As a food manufacturer, you should always be looking for ways to improve your sanitation and safety standards. Many companies have already implemented color coding plans to help to do this.
Here are 10 questions to ask yourself to see if you should consider implementing your own color coding plan at your plant.
1. Does your plant already have designated zones?
Many larger plants, or plants that produce multiple products, already have designated areas or zones sectioned by step in the production process or by product. It is very popular to designate colors to zones to differentiate tools and cleaning supplies that belong to each zone. Depending on the difference between zones, this color coding of tools can help with everything from prevention of contamination between zones to proper organization and storage of tools by holding each zone accountable.
2. Does your plant use chemicals?
Any plant that handles chemicals and food should have a color coding plan in place. Chemicals present a high-risk for food manufacturers and incorporating a color coding plan can help to reduce risk for contamination of food.
3. Does your plant process meat?
Many of the major recalls that grab headlines come from meat processing facilities. Raw meat should always be handled in a different part of a processing facility than processed meat. It is equally important that different tools are used in conjunction with the two phases of the process. Therefore, many companies will use a two-color system to differentiate tools that may handle raw meat and those that may handle processed meat. In addition, it is even smarter to implement a three-color system that includes tools meant for never touching meat.
4. Does your plant process any food items that are common allergens?
Plants that handle things like peanuts, shellfish and other common allergens are also at a higher risk for contamination, especially if they also carry products that do not contain those ingredients. If you haven’t already, you need to implement color coding to be sure that all employees are only handling certain tools around these areas.
5. Does your plant have a large staff?
Employing a large staff sometimes makes it difficult to hold people accountable for treating tools properly and for cleanup duties. It is a common practice to assign colors to certain shifts or departments to encourage proper usage of tools and the practice of returning tools to a proper storage location. In addition, this can help managers keep track of where they are losing money by identifying where they need to replace tools more often.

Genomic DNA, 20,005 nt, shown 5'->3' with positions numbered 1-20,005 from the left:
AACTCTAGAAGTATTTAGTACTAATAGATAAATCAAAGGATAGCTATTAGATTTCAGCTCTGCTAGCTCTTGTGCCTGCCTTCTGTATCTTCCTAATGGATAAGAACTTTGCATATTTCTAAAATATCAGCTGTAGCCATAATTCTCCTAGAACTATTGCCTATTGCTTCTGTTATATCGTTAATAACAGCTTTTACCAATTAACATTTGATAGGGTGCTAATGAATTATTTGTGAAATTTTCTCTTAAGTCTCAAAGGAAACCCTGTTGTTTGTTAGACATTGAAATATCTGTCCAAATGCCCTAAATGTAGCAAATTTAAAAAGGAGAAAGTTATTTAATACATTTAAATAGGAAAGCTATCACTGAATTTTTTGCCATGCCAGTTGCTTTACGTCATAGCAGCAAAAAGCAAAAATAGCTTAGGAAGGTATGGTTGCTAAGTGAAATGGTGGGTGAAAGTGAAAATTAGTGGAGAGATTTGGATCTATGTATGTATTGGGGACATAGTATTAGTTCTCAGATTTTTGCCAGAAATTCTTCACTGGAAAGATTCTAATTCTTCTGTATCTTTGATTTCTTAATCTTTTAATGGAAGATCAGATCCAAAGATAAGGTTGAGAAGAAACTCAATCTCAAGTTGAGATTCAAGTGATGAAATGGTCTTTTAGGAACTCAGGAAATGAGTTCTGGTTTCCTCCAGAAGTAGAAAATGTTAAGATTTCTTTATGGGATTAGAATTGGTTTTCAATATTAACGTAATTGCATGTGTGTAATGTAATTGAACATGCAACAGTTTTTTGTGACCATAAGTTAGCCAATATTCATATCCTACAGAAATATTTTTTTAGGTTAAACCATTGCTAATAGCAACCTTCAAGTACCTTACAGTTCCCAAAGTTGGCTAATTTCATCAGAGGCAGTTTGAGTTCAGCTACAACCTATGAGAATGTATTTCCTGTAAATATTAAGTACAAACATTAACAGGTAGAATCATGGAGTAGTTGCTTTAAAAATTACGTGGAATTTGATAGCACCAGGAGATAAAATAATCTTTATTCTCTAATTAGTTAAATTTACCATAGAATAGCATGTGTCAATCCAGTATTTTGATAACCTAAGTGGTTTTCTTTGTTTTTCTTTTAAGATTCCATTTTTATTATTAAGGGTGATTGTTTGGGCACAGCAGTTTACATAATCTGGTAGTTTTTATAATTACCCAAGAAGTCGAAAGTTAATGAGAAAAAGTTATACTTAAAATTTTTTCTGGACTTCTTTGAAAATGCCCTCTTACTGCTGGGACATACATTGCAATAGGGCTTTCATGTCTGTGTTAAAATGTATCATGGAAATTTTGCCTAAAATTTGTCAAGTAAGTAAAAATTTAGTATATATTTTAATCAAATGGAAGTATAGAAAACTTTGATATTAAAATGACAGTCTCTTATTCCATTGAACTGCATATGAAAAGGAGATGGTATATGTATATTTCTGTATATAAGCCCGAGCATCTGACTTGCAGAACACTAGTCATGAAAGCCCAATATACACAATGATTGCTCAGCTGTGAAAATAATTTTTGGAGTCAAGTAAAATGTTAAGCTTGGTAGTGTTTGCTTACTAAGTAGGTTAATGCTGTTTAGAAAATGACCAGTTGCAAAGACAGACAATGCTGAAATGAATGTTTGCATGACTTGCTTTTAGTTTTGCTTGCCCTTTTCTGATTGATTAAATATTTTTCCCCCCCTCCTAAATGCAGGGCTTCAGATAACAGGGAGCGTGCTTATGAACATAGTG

6. Does your plant employ multilingual staff members?
A color coding plan is a great way to implement safety precautions and procedures because it is easy to understand. In addition, it is common practice to create multilingual posters explaining the color coding process to display around the plant. Additionally, it is recommended that the plan is communicated regularly so that all members can understand.
7. Is there a difference between your cleaning and sanitation procedures?
For most food manufacturers, there is a clear distinction between cleaning and sanitation, and those procedures differ depending on the task. Many plants that are concerned with upholding high cleanliness standards implement two-color coding to distinguish tools for cleaning and for sanitation to ensure the best outcome.
8. Do you have difficulty creating a culture where workers treat tools properly and return them to designated ares?
A color coded plan helps create a more clean and organized culture because it becomes easy to visually see tools that are out of place. That employee that usually leaves tools wherever may take a moment to place them in their proper location when they are a bright color and stand out when not returned to their rightful place.
9. Do you need better documentation of safety procedures and precautions for inspections?
Inspectors and auditors look very favorably on color coding plans. The plans allow companies to have a clear, documentable procedure for preventing contamination and establishing a cleanliness plan. Most suppliers of color coded products are able to provide you with this necessary documentation and can even help you develop a plan that fits your plant’s needs.
10. Have you experienced any type of contamination scare in the past?
A prior scare or experience with a contamination of some sort is a huge red flag. More importantly, it presents an opportunity to evaluate current precautions and procedures. Implementing a color coding plan is one way to prevent this sort of scare from happening at your plant again.
About the author
Bob Serfas is the founder and executive of R.S. Quality Products. R.S. Quality Products specializes in sanitary, coded-coded cleaning tools. We manufacture stainless steel, aluminum and fiberglass handles in ten colors in house. In addition, R.S. Quality Products acts as a distributor for several manufacturers of premium color-coded tools. Our customers are mostly food processors and,pharmaceutical,firms. We also enjoy working with companies to set,up color-coding programs.